Film Reviews (written)

Detroit #review

Riots break out in the city of Detroit, Michigan, in 1967. The local police, state police and national guard are all called in to stop the disaster that is occurring. In the midst of this struggle, murder occurs at the Algiers Motel while the local police investigate gun fire they heard coming from the area of the motel. So, does “Detroit” paint a believable reenactment of the true events that took place ? Or is this just another made for television, historical, movie that high school kids will fall asleep in during History class. Let’s dive in and take a look in this review.

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This film is advertised as a look back at the events that took place in Detroit, as well as, the Algiers Motel. This is partly true. The run time is close to 2.5 hours but the events that occur at the Algiers don’t take the full length. The riots in Detroit also do not take the full amount of time. I would say, it felt like three quarters of the movie is riots and Algiers. The remaining portion is the court hearing for the local police and a look at the lives of the people in the film after everything is said and done. So, the film is broken down in 3 different parts. I’m not speaking about 1st, 2nd and 3rd act either. The actual story is told from 3 different points of interest.

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The first point is a look at the city of Detroit. The film opens with a look at the migration flow of people moving to Detroit post the Civil War. From there we get to see the events leading up to the riots, the riots themselves and the journey that eventually leads us to the Motel Algiers. Once at the Motel, we see what is described at the end of the film as a look at the possible events as told from eye witnesses, court docs, etc. However, we don’t get that disclaimer until the end of the film. Once the horrific events at Algiers conclude, we’re now in part 2. This second portion looks at the criminal court case, and proceedings that took place, with regard to the shootings and murders at the Motel. Once that concludes, we’re safely into part 3. Here get to see how all the events shaped the lives of the people in the film. We also get to see where the survivors are today.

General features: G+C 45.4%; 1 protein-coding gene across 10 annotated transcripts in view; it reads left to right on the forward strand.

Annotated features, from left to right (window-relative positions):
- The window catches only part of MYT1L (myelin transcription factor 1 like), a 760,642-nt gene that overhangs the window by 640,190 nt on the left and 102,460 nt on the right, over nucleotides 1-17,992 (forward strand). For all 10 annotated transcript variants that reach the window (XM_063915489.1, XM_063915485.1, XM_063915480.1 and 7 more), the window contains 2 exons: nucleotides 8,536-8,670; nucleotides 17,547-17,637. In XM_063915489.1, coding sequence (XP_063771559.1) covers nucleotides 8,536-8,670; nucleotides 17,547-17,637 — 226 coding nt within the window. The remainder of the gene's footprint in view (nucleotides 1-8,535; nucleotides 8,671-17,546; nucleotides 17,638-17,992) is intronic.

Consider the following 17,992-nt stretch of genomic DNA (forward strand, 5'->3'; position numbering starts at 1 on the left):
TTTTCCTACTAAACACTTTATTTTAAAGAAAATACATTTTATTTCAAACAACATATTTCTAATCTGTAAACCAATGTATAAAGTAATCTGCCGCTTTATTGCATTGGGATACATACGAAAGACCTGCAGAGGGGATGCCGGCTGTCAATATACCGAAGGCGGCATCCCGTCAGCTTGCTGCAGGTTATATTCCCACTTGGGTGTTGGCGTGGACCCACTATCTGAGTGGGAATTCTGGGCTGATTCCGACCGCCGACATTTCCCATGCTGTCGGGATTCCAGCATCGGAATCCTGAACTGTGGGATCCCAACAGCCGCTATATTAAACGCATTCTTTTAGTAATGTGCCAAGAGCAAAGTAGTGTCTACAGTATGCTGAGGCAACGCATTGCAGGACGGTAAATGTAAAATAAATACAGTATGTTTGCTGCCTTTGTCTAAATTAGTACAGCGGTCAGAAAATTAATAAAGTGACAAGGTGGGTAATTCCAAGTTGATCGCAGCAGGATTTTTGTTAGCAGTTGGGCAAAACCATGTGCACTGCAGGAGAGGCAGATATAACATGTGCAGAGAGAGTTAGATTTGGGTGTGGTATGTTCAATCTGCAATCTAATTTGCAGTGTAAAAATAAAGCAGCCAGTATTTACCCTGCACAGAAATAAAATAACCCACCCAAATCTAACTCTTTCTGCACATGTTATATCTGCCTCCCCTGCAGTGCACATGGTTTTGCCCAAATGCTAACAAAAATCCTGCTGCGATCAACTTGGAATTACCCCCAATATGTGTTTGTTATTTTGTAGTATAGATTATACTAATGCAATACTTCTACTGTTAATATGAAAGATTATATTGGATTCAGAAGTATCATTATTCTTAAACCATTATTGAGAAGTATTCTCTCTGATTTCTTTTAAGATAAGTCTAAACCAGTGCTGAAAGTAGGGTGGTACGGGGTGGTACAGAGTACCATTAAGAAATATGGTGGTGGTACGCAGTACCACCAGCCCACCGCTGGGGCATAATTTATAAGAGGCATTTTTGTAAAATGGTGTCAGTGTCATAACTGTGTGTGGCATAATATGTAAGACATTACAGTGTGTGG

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The film initially confused me. As I walked out of the theater I had to recalibrate my thinking because I was under the assumption we’d see the Motel part and that was the movie. We get to see that, yes, but, and more importantly, the film examines life from the perspectives of the protagonists. Once the Motel scenes concluded I looked at my watch because I couldn’t believe 2.5 hours was already over. Indeed, the movie was not over and we were getting a deeper look into how the main characters view the world. It’s this sudden revelation that won me over for this film. This is not a story about the Detroit riots or the Motel Algiers. Those are merely plot devices used to show, on screen, the distrust that we hear about between black communities and the police. This movie brilliantly shows us the good and the bad. It puts to screen visual reasons that are understandable once the film concludes. You might not agree, but you will at least have a better understanding when you hear someone proclaim the system is rigged, police are out to get us, and more. This movie did well to show us the tragedy involved during the civil rights movement in America. Once I realized that this movie is more of a statement about race relations and culture over riots and murder, I appreciated this film all the more.

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The characters in this film are all important with respect to race relations. The entire time I didn’t understand why Anthony Mackie and John Boyega were in it because I didn’t see them really moving the plot along. However, once I made the realization that this is a story about race relations, it all made sense. Boyega plays a security guard who was helping the police and national guard but still gets thrown in jail towards the end of the film as a suspect to the murders. Even while doing the right thing, his character is mistreated. Mackie, a veteran with two terms of service who was in Detroit looking for work now that he’s honorably discharged from the military. He is abused and mistreated by the police at the Motel even after showing his government card for service. This film really digs into the mindset and beliefs we hear about on the news about cops mistreating black America. While you might not agree with this sentiment, the movie explores that belief we still hear about today, some 50 years later, approximately.

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Detroit” is in theaters now! If you like historical movies you’ll enjoy this. It’s a very difficult movie to watch and I don’t believe everyone has the fortitude to sit through the whole story. So, because of that, I will still recommend people see it but I will add a word of caution while you make your decision. This is intense, unsettling and disturbing. My only real criticism is the run time of 2.5 hours. I feel they could’ve edited this film down and not lost any of the drama and intensity they were going for. I enjoyed it but my goodness, it’s a long movie that requires a lot of emotional energy from the audience.

Film Review Detroit

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